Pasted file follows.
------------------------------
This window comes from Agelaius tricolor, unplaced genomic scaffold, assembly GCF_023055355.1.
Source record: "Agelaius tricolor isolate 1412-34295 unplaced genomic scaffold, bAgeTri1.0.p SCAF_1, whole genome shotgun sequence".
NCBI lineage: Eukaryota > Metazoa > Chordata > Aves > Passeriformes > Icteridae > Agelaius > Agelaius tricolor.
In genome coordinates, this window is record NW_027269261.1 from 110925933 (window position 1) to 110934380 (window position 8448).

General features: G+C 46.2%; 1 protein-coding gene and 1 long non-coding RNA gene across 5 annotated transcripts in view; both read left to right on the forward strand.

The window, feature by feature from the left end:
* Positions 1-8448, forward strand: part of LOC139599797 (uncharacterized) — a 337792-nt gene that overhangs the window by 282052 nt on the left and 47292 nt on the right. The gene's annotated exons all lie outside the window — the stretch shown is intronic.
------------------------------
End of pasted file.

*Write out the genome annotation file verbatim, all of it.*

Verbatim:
This window comes from Agelaius tricolor, unplaced genomic scaffold, assembly GCF_023055355.1.
Source record: "Agelaius tricolor isolate 1412-34295 unplaced genomic scaffold, bAgeTri1.0.p SCAF_1, whole genome shotgun sequence".
NCBI lineage: Eukaryota > Metazoa > Chordata > Aves > Passeriformes > Icteridae > Agelaius > Agelaius tricolor.
In genome coordinates, this window is record NW_027269261.1 from 110925933 (window position 1) to 110934380 (window position 8448).

General features: G+C 46.2%; 1 protein-coding gene and 1 long non-coding RNA gene across 5 annotated transcripts in view; both read left to right on the forward strand.

The window, feature by feature from the left end:
* Positions 1-8448, forward strand: part of LOC139599797 (uncharacterized) — a 337792-nt gene that overhangs the window by 282052 nt on the left and 47292 nt on the right. The gene's annotated exons all lie outside the window — the stretch shown is intronic.